As I noted earlier on this blog, atheist firebrand Christopher Hitchens finds Hanukkah wholly objectionable, whether it’s the miracle or the Maccabees’ Hasmonean dynasty. The JTA’s Ami Eden takes him to task for lumping the two aspects of the holiday together:
By emphasizing the miracle of the oil, the rabbis in the Talmud were essentially attempting to write the Hasmonean rulers that Hitchens so detests out of the story. Yes, the rabbis’ narrative is still an anti-Greek one, but even from Hitchens’ perspective, this shift in emphasis should be seen as progress.
Over on Jewcy, cartoonist par excellence, Eli Valley, and his iconoclastic collaborator, David Kelsey, offer their own comic take on Hanukkah, combining the acid assessment of Hitchens with Eden’s nuance.
A word of praise for an oft-overlooked genre: the newspaper illustration. This past Sunday’s New York Times Book Review offered the Jewishly minded reader two especially good examples of the art — drawings that with a few quick brushstrokes manage to capture their subject’s essence.
The first, accompanying Christopher Hitchens’s new book, “God is Not Great: How Religion Poisons Everything,” came in the form of an ashtray with stubbed-out cigarettes forming the symbols of the three great monotheistic religions: the cross, the crescent and the Star of David. Now for those who don’t know, Hitchens is a proud and heavy smoker who wrote with passion against the cigarette ban instituted in New York by Mike Bloomberg some years ago. And so, in artist Christoph Niemann’s relatively simple picture you have conveyed three quite complicated concepts — Hitchens, religion and a good measure of disgust.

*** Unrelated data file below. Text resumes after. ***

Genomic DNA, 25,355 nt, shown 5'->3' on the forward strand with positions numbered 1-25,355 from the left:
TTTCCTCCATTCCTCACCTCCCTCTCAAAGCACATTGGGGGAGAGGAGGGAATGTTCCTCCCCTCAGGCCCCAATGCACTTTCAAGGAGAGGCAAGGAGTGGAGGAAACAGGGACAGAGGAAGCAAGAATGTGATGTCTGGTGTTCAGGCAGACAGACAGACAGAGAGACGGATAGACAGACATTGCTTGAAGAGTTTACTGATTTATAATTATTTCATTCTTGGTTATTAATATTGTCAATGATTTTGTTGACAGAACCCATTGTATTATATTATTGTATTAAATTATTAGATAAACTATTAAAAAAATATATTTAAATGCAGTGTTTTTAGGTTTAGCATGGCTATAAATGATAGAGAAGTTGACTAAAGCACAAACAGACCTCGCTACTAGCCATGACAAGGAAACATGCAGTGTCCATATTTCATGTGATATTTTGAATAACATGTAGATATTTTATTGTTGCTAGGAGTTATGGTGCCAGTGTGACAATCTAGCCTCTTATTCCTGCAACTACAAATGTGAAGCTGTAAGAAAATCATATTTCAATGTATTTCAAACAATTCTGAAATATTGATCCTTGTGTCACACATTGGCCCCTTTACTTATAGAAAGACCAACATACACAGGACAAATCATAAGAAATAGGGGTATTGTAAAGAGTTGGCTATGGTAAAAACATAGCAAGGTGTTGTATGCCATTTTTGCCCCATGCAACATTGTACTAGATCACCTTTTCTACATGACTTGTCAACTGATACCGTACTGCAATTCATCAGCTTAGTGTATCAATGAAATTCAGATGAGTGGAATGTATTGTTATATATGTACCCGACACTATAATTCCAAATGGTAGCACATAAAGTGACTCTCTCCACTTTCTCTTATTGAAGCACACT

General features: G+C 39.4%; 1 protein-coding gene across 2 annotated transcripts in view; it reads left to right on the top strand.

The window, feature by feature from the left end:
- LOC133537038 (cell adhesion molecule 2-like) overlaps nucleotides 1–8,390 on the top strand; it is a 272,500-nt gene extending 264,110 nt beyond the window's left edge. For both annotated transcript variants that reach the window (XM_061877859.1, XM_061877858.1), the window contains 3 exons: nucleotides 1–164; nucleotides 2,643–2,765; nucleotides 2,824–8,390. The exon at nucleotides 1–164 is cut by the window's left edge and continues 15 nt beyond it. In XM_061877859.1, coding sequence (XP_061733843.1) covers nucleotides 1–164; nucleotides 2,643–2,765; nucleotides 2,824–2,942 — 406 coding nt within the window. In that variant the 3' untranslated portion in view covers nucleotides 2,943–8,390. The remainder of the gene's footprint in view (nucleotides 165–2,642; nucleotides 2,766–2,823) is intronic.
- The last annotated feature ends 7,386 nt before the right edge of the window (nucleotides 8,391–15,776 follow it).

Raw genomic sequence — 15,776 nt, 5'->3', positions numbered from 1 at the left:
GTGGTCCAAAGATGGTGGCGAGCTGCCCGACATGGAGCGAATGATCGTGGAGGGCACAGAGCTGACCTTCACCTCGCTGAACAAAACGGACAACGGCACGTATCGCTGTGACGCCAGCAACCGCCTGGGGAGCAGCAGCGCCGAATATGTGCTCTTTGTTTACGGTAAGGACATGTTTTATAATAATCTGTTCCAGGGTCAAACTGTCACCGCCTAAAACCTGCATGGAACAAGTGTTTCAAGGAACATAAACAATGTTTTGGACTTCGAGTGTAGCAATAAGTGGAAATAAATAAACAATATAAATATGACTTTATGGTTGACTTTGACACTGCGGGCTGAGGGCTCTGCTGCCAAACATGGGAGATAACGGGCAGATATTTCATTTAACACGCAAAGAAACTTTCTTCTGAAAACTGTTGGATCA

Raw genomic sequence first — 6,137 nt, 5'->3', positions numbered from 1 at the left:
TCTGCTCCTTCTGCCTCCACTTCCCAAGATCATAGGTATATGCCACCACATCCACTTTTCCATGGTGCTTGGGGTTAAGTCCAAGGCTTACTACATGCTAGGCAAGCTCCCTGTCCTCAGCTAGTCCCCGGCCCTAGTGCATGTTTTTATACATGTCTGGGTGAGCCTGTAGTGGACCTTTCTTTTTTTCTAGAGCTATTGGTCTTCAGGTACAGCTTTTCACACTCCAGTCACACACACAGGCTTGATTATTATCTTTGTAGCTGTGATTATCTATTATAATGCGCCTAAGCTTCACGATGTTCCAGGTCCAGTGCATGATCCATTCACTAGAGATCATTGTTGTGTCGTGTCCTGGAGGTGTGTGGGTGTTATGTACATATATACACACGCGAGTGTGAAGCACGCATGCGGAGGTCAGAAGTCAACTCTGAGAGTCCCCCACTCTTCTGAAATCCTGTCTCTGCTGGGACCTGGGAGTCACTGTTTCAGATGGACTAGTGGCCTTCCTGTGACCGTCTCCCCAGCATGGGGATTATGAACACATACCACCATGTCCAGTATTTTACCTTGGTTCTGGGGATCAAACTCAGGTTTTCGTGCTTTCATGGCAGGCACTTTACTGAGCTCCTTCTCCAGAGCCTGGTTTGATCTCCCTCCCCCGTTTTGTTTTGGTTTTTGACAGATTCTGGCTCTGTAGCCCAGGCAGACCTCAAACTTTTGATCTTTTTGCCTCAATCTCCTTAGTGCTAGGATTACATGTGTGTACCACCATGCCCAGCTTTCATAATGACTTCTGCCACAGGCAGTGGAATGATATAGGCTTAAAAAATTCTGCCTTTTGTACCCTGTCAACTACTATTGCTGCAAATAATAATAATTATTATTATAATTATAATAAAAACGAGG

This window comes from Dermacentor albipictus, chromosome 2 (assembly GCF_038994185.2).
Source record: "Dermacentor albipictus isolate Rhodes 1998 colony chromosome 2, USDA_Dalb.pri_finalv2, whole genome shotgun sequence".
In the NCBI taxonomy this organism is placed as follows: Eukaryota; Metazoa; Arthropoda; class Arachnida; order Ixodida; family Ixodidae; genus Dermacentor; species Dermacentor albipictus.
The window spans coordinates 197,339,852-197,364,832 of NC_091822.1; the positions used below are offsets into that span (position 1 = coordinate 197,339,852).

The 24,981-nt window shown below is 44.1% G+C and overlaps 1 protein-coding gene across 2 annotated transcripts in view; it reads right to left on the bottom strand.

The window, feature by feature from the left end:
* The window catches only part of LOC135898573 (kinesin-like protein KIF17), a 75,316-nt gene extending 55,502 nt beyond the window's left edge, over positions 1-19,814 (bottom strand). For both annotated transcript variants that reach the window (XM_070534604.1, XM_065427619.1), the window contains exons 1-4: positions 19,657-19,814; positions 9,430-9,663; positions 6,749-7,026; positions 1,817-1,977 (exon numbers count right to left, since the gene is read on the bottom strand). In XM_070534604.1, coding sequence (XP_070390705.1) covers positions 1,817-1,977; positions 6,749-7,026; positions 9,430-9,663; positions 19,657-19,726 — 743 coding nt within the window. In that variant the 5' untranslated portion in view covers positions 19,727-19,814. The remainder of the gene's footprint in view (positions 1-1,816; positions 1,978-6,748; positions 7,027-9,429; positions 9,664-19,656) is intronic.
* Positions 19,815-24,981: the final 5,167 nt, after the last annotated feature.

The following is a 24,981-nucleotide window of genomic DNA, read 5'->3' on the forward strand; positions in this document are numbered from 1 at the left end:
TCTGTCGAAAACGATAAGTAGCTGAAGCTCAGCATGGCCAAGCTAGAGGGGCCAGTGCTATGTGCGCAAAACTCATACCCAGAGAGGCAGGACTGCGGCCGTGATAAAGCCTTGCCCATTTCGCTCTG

The second image was better still. Alongside a review of “The Yiddish Policeman’s Union,” — novelist Michael Chabon’s counter-history in which Israel does not become the Jewish homeland and Alaska does — an artist who goes simply by the name Max offers a Tlinkit totem pole topped by a shtreimel-wearing Hasid. It’s a delicious contrast. But then you start thinking, a fur shtreimel in Alaska kind of makes sense. It’s certainly better suited to the Alaskan climate than it is to the weather in, say, Williamsburg or Jerusalem.
One quibble: The Lubavitchers, the sect on whom the novel’s Verbover Hasidim are quite clearly modeled, happen to be among those Hasidim who don’t wear shtreimels.
A second quibble: The shtreimel in the picture bears a striking resemblance to an all-season radial. Then again, given Alaska’s unforgiving terrain, you never know when you might need a spare.